So using the GPU with FSCL it’s been possible to accelerate the code x5 with respect to the parallel way on CPU, but it’s important to remember that since the code is converted to OpenCL, the use is not restricted to GPU and can be run in many devices, as an example, it also runs well on Intel’s Xeon-Phi.

 

Anuncios

IFSharp

Hace unos días he encontrado un proyecto interesante mediante el blog de Sergey Tyhon. Este proyecto es IFSharp en Github, y es una integración del Kernel de Fsharp en Ipython Jupyter notebook.

Según explica en la página de IFSharp,  funciona con ipython notebook 1.x y 2.x, pero es fácil encontrar en Github una ramificación (no se si es traducible de branch, pero bueno, yo traduzco) que funcione con las últimas versiones que ya se llaman Jupyter notebook. Esto se debe a que actualmente IFSharp se encuentra todavía en versión beta y por lo tanto aún le falta para llegar al producto final, pero este hecho no tiene nada que ver con su funcionalidad que es genial y merece publicidad.

Por esto, si trabajáis con F# os recomiendo probar las notebook en vez de un script, ya que la forma que podéis explicar el código siguiendo el estilo markdown es mucho más claro que los comentarios en código. Para ello lo mejor es dejaros un notebook con unos pocos ejemplos que podéis descargar aquí. Y a continuación tenéis una imagen que muestra como es una IFSharp notebook. Si alguna vez habéis utilizado ipython notebook ya sabéis como es.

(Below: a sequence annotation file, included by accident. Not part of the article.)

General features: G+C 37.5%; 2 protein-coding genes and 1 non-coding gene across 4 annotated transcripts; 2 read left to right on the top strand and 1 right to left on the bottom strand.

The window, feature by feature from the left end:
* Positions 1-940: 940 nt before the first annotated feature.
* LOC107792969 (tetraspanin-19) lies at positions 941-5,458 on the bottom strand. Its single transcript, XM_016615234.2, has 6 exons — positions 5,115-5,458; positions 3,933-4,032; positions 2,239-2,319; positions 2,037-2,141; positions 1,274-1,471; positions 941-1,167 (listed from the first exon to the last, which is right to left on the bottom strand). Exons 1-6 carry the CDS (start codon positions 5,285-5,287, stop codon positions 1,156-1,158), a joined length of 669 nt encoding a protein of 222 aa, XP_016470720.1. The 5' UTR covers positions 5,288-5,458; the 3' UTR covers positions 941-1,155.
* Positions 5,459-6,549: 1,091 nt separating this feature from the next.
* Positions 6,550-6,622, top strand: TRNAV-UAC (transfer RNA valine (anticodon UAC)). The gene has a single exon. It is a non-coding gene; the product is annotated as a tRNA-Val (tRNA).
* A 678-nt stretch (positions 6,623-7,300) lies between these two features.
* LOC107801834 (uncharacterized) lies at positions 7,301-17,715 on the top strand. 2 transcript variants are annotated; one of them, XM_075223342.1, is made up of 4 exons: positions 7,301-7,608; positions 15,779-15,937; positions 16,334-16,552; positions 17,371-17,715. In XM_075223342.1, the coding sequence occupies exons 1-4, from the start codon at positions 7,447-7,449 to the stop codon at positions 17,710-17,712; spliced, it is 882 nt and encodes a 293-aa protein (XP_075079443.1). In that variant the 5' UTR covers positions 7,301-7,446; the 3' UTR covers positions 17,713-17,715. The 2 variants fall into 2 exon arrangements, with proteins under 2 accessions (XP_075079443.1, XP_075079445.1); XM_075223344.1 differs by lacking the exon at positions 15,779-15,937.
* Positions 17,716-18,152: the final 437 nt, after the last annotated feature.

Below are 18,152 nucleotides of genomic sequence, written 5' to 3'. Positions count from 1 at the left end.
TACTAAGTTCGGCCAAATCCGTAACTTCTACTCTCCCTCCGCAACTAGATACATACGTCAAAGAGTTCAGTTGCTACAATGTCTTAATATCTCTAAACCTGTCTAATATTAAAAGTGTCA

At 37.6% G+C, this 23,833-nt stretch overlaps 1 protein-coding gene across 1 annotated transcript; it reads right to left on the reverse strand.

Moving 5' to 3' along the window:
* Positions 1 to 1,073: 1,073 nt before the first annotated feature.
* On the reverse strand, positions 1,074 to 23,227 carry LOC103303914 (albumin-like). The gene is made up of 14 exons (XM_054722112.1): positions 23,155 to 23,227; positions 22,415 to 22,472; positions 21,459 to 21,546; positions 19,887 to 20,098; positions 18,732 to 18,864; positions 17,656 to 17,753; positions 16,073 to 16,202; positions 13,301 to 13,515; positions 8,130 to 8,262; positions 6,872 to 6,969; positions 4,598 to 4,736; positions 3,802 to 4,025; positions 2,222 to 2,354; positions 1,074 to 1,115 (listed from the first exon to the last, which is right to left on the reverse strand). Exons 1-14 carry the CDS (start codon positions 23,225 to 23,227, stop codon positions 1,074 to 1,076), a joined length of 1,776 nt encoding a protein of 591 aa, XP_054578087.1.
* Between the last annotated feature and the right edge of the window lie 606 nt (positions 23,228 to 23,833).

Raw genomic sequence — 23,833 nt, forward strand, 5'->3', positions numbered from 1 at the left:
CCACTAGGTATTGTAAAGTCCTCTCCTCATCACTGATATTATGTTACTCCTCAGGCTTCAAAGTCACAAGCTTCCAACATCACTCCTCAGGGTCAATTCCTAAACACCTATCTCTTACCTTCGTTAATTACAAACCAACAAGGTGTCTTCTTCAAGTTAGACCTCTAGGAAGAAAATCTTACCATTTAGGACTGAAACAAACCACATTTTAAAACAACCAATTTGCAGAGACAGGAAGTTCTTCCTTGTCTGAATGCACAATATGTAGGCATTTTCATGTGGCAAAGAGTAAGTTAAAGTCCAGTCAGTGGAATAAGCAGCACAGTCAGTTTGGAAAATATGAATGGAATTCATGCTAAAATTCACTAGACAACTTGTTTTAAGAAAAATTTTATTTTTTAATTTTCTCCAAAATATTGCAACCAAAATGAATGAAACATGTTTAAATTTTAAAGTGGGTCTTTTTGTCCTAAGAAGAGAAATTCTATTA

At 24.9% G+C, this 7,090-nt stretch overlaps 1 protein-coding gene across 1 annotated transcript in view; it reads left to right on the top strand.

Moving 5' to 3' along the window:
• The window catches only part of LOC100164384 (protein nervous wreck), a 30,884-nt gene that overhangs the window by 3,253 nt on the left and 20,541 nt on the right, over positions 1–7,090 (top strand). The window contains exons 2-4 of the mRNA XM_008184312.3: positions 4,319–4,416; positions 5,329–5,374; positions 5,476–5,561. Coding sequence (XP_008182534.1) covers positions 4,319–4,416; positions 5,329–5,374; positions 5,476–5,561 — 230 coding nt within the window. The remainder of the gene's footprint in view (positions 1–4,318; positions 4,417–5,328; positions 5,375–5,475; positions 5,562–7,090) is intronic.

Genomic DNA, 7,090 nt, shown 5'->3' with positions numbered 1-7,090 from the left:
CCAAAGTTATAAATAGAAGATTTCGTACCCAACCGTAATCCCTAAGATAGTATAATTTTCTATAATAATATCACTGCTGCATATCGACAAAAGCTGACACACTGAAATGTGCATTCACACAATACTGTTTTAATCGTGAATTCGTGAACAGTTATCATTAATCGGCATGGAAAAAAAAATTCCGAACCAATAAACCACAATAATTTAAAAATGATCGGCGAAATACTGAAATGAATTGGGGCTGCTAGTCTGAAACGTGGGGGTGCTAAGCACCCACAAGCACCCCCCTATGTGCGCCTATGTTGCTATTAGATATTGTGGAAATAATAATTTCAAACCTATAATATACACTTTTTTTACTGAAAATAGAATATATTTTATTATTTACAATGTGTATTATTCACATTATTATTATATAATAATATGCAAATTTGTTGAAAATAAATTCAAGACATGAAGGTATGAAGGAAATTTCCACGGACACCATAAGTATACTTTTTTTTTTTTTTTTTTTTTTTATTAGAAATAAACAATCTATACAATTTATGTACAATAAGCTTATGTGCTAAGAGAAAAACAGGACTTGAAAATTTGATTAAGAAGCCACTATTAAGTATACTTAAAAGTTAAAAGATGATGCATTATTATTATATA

2016-06-05 (1)

Ejemplo de IFSharp notebook

Si alguien quisiese muestre algo más simplemente que comente y pida, si mis conocimientos pueden ayudar, lo haré encantado y incluiré la petición en el fichero actual. Y para tener un poco más de información recomiendo este link.

Infografía Elecciones a Cortes Generales 2016

Hoy he decidido ponerme a buscar información sobre como puedo votar para estas segundas elecciones que tenemos en junio y como resido abito de forma temporal fuera de España, he pensado que quizás pueda hacerlo para votar en la embajada/consulado. Por ello he decidido buscar un poco de información en la página de mi consulado de referencia y por suerte hay un link (bastante fácil de encontrar por fortuna) sobre como lo puedes hacer para votar si estas fuera. Pero hay algo que me ha sorprendido, y es nada màs y nada menos que esta bonita infografía:

2016_JUNIO_INFOGRAFIA-ELECCIONES-JUNIO